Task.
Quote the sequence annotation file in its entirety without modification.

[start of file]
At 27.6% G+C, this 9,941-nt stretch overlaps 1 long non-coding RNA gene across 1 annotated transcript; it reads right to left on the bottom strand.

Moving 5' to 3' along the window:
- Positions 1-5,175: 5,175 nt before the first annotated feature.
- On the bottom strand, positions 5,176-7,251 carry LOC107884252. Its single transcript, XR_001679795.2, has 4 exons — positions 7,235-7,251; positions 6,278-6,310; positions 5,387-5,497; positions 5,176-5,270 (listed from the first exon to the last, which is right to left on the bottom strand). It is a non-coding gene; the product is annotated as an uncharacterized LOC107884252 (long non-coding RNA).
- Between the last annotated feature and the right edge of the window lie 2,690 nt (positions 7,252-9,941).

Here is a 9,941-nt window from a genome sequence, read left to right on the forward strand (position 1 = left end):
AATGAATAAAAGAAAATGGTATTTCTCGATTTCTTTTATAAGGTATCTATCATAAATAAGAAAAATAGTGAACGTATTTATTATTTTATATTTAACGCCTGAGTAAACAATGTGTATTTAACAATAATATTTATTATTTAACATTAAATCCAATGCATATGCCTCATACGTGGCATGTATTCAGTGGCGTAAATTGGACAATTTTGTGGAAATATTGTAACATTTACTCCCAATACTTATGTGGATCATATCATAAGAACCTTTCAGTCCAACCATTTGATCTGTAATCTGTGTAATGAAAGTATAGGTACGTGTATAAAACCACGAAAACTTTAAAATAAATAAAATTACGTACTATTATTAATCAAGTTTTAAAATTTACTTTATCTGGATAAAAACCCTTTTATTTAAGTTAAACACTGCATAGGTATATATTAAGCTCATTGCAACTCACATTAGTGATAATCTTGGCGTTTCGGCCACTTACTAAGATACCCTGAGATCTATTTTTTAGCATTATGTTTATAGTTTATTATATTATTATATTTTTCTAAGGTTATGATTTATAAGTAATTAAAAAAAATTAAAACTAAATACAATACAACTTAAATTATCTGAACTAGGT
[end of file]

At 27.6% G+C, this 9,941-nt stretch overlaps 1 long non-coding RNA gene across 1 annotated transcript; it reads right to left on the bottom strand.

Moving 5' to 3' along the window:
- Positions 1-5,175: 5,175 nt before the first annotated feature.
- On the bottom strand, positions 5,176-7,251 carry LOC107884252. Its single transcript, XR_001679795.2, has 4 exons — positions 7,235-7,251; positions 6,278-6,310; positions 5,387-5,497; positions 5,176-5,270 (listed from the first exon to the last, which is right to left on the bottom strand). It is a non-coding gene; the product is annotated as an uncharacterized LOC107884252 (long non-coding RNA).
- Between the last annotated feature and the right edge of the window lie 2,690 nt (positions 7,252-9,941).

Here is a 9,941-nt window from a genome sequence, read left to right on the forward strand (position 1 = left end):
AATGAATAAAAGAAAATGGTATTTCTCGATTTCTTTTATAAGGTATCTATCATAAATAAGAAAAATAGTGAACGTATTTATTATTTTATATTTAACGCCTGAGTAAACAATGTGTATTTAACAATAATATTTATTATTTAACATTAAATCCAATGCATATGCCTCATACGTGGCATGTATTCAGTGGCGTAAATTGGACAATTTTGTGGAAATATTGTAACATTTACTCCCAATACTTATGTGGATCATATCATAAGAACCTTTCAGTCCAACCATTTGATCTGTAATCTGTGTAATGAAAGTATAGGTACGTGTATAAAACCACGAAAACTTTAAAATAAATAAAATTACGTACTATTATTAATCAAGTTTTAAAATTTACTTTATCTGGATAAAAACCCTTTTATTTAAGTTAAACACTGCATAGGTATATATTAAGCTCATTGCAACTCACATTAGTGATAATCTTGGCGTTTCGGCCACTTACTAAGATACCCTGAGATCTATTTTTTAGCATTATGTTTATAGTTTATTATATTATTATATTTTTCTAAGGTTATGATTTATAAGTAATTAAAAAAAATTAAAACTAAATACAATACAACTTAAATTATCTGAACTAGGT